Marriage and Opium in a Lisu Village in Northern Thailand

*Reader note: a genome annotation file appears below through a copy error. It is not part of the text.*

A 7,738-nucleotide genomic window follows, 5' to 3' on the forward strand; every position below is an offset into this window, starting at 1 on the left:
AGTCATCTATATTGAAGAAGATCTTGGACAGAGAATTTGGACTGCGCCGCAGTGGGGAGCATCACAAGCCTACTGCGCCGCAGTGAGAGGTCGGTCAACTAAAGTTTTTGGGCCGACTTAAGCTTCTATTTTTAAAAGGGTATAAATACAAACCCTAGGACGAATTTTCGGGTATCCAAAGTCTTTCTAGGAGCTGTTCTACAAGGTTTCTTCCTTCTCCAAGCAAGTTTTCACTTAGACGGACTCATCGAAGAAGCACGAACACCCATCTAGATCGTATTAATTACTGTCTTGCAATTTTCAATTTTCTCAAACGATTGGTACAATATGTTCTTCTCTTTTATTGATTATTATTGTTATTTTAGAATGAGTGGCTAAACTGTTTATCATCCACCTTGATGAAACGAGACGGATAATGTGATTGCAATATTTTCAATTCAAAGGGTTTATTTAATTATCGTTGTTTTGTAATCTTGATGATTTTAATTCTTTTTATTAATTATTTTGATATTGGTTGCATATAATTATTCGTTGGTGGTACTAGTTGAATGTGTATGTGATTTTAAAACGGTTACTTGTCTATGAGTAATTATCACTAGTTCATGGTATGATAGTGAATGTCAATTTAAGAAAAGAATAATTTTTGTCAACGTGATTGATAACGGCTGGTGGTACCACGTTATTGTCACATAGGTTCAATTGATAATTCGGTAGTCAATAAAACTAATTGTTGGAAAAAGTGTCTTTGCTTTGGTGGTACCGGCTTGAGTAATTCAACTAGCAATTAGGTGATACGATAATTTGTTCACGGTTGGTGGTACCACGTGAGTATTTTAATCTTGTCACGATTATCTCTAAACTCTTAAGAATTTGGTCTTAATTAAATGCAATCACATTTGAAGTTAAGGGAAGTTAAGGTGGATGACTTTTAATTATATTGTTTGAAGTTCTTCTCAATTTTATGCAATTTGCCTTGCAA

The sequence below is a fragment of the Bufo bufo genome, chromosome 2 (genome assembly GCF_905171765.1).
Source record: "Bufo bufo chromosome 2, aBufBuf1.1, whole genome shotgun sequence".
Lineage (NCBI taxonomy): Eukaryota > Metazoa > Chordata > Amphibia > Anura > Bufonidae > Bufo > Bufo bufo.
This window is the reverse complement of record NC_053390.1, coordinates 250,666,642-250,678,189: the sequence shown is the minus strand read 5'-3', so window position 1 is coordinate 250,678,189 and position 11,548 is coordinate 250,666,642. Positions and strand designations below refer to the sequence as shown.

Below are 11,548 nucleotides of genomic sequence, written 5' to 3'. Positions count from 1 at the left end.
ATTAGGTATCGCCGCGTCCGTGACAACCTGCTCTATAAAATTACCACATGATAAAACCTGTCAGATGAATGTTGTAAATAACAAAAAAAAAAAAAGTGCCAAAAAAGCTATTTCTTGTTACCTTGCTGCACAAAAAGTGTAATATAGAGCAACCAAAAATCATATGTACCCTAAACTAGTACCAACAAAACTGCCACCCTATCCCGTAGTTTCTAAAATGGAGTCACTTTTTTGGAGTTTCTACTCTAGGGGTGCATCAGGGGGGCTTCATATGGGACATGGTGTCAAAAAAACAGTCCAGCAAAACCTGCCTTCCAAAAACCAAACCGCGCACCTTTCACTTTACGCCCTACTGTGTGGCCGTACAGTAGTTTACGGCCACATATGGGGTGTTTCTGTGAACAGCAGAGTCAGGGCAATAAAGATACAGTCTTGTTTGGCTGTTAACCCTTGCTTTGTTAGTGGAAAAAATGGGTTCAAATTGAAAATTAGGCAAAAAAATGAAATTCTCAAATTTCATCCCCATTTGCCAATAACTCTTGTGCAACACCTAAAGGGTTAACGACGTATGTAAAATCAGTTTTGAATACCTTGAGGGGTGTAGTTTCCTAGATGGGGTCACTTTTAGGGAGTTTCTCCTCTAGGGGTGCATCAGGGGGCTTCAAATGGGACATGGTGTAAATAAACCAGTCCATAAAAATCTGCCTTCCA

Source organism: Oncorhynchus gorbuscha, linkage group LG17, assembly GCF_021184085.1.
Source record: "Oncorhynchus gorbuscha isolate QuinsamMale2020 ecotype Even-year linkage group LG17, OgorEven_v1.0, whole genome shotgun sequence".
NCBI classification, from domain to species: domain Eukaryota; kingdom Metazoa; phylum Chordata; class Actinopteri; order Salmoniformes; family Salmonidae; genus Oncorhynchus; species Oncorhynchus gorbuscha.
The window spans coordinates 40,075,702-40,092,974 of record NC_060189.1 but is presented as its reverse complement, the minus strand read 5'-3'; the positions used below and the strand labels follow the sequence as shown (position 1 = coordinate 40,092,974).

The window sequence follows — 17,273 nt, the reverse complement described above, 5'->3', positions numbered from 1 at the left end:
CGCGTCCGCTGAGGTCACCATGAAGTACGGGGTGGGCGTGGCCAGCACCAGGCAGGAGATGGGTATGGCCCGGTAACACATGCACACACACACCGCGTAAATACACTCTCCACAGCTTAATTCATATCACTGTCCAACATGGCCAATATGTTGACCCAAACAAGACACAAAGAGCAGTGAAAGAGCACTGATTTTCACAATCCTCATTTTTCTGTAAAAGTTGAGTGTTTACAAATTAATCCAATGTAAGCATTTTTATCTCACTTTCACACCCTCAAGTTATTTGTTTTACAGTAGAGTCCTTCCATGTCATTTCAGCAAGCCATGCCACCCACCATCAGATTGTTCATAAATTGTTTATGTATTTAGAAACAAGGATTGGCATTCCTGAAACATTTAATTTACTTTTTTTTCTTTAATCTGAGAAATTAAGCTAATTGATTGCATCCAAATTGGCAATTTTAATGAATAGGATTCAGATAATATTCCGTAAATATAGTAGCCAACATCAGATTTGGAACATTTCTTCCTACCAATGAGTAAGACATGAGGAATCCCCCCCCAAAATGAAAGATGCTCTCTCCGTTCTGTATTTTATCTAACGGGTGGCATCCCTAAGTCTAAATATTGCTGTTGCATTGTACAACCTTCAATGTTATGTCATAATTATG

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When land was open access and households could always grow enoughopium to buy the rice they needed if they were not self-sufficient, the limitingfactor in the economic system was household labor. Productive laborwas organized by households, and thus by the kinship system. Recruitmentof labor occurred through marriage, and so households competed to getyoung people married early and to get the newlyweds to live with them. In addition, young couples could very quickly repay their “debt” to those whohad paid the bridewealth that allowed them to get married; they went on toestablish “repute-full” autonomous households.This avenue to repute was now largely gone. Productive labor of youngwomen was not the key to household wealth. Rather, households focused onmaintaining their patrilineal land and allocating scarce resources to trucks,motorbikes, education, new cash crops, and chemical inputs (fertilizer, pesticide)for those crops. Without wealth to pay bridewealth, marriage occurredlater; young women sought young men who would be able to bring theminto the boys’ patrilineage and use their land. And so, young Lisu womenlost their repute. Marriage was a key node, the locus at which these changeswere worked out. The mechanism by which social structure was transformedwas in marriage strategies.Over time, Alema was under pressure to go to work in a lowland town.Her father’s sister lived in a tourist town; Alema had told me before thatthis family was “rich” because they did not have to work in the fields and,in fact, did not even have agricultural land. But Alema resisted her father’srequest. Her middle-class Thai teachers at the government boarding schoolof “hill tribe” children had warned her that working in town was a surepath to sex work. When I left the village, she had told her father she wouldnot go. But as opportunities for marriage looked progressively bleaker, makingsome kind of contribution to her father’s household through work in thelowlands looked all the more appealing. She would make her own choice,but it would be within the structural constraints of political and economiclife in northern Thailand.

 

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